If You Fall, Get Back Up

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If You Fall, Get Back Up
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Human beings are incredible in our ability to bounce back from failures. Even if the most critical failures, accidents, mishaps and tragedies leave us physically, emotionally and mentally depleted, we find a way to persevere.

There’s a beauty to this stubbornness that’s so characteristic of our species. To pull yourself out of a funk, to power through the hardest days and nights you didn’t think you’d make it through, takes an immense amount of courage, determination and grit. There’s always light at the end of the tunnel, even if it doesn’t seem like that right now.

What if the setback isn’t personal, though? What if it’s professional?

Personal tragedies can be easier to process for a lot of us—we throw ourselves into work and career and find solace outside our homes. However, when our career isn’t going as well as we’d hoped, what do we do?

Personal tragedies

Failures and setbacks look different for different people. For you, it could mean being passed up for the promotion you thought you were going to get; for your colleague, it could be them losing their job. For your best friend, it could mean their business suffering losses; for your son or daughter, it could mean their start-up not taking off.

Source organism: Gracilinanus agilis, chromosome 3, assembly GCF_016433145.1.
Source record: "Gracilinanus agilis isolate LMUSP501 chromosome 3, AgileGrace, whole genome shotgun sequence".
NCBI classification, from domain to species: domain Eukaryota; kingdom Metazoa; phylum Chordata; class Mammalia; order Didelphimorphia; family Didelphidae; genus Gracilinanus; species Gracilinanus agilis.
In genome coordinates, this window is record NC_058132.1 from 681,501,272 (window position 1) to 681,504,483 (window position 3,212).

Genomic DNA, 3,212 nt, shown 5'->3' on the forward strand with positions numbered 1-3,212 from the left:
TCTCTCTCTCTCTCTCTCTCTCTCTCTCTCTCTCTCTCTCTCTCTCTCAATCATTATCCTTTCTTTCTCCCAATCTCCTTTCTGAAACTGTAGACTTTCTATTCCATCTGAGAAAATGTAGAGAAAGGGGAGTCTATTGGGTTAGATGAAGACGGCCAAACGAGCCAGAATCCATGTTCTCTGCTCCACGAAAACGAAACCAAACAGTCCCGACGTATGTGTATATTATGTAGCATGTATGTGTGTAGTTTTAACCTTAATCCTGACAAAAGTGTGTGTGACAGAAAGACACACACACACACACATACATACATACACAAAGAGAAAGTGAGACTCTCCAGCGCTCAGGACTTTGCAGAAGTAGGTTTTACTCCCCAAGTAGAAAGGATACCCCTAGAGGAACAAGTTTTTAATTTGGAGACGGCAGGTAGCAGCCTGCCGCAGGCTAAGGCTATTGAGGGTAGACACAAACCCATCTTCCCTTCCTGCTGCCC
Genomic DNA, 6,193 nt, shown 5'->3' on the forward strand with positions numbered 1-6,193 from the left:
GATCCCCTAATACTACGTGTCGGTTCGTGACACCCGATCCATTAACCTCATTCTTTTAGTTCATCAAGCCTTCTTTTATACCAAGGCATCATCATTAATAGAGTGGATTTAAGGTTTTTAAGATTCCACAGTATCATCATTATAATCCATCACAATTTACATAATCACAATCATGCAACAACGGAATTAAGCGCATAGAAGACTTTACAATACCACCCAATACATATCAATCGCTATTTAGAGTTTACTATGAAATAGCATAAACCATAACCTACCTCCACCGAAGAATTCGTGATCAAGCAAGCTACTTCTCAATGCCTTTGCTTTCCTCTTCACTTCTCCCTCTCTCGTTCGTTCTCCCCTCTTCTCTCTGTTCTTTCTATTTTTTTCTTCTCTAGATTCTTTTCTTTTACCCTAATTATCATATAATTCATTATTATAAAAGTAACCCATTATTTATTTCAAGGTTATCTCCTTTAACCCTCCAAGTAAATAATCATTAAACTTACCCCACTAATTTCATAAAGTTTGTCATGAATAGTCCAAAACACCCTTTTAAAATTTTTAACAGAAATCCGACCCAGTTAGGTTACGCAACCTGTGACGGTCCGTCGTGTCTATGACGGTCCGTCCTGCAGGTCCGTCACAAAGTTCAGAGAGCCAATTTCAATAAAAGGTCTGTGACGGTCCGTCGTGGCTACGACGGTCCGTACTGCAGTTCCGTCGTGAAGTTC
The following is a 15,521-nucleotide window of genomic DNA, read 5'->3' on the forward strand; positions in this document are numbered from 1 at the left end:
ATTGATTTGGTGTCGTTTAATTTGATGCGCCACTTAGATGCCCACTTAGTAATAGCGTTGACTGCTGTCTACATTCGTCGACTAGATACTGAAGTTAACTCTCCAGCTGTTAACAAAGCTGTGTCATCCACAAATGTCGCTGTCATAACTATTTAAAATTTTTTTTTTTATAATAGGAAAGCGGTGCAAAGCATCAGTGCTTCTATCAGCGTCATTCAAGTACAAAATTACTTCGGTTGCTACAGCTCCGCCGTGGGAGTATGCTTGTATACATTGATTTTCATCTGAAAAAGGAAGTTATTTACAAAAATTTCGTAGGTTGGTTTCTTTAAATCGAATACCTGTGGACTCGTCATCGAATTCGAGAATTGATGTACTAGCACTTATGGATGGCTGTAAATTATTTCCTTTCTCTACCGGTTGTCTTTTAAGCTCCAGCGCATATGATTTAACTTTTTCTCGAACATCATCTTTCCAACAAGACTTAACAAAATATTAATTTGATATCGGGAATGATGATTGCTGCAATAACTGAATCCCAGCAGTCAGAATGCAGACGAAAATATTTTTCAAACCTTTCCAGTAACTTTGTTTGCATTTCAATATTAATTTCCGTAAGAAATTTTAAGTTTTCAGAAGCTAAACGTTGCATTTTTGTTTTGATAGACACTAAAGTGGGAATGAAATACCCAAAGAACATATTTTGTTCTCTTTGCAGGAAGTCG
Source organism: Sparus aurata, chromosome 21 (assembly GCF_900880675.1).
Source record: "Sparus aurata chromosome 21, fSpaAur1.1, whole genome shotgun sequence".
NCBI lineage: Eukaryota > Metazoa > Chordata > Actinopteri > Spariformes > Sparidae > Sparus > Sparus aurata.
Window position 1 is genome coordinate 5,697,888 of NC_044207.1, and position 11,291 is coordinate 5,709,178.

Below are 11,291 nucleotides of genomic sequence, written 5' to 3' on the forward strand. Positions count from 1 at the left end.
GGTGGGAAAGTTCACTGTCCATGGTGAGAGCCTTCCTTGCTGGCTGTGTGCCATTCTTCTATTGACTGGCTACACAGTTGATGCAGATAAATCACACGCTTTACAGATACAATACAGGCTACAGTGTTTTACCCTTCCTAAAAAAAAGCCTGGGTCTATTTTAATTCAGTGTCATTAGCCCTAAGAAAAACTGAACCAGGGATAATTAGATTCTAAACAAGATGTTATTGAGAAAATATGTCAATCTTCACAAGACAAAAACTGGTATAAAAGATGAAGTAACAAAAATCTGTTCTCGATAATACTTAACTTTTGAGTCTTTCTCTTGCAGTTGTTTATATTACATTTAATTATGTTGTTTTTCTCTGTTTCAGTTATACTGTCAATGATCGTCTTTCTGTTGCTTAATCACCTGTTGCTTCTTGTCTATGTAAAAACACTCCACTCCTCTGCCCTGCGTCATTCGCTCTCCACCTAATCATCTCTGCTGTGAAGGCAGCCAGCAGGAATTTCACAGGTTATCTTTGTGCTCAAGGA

It’s very subjective and varies from person to person, but it doesn’t mean that one person’s setback is less significant than another’s. This is where you exercise empathy for yourself and for others.

So, you’ve faced a setback—how do you get back up?

There’s a lot you can do to move forward from any setback, big or small. Remember, you’re the captain of your ship, and it’s important that you don’t let the situation get the best of you.

Some things to remember and practice in the face of professional setbacks are:

  1. Don’t take it personally. Even if you’ve made a grave mistake, it’s okay. There’s more to who you are as a person than what you do—whether you’re a highly successful CEO or an intern. Making mistakes is a normal part of professional learning and growth;you’re not the first person to mess up and certainly won’t be the last.
  2. Remain unperturbed. It’s easier said than done, but staying calm is essential.  Panicking is normal—stressing out is, too—but losing control of yourself is never a good thing, especially if you have people looking toward you for help.Remain unperturbed
  3. Learn and grow from the opportunity.Every failure is a chance for learning. So learn to see the bright side and practice positivity in order to seek what you can learn. This will also help you find more opportunity and alternatives, as well as prepare you to handle future problems.

As award-winning, Hall of Fame professional motivational speaker Steve Gilliland puts it:

“If it doesn’t challenge you, it doesn’t change you.” — DETOUR: Navigate Life’s Turns

To hire Steve as the keynote speaker for your next event, book him here.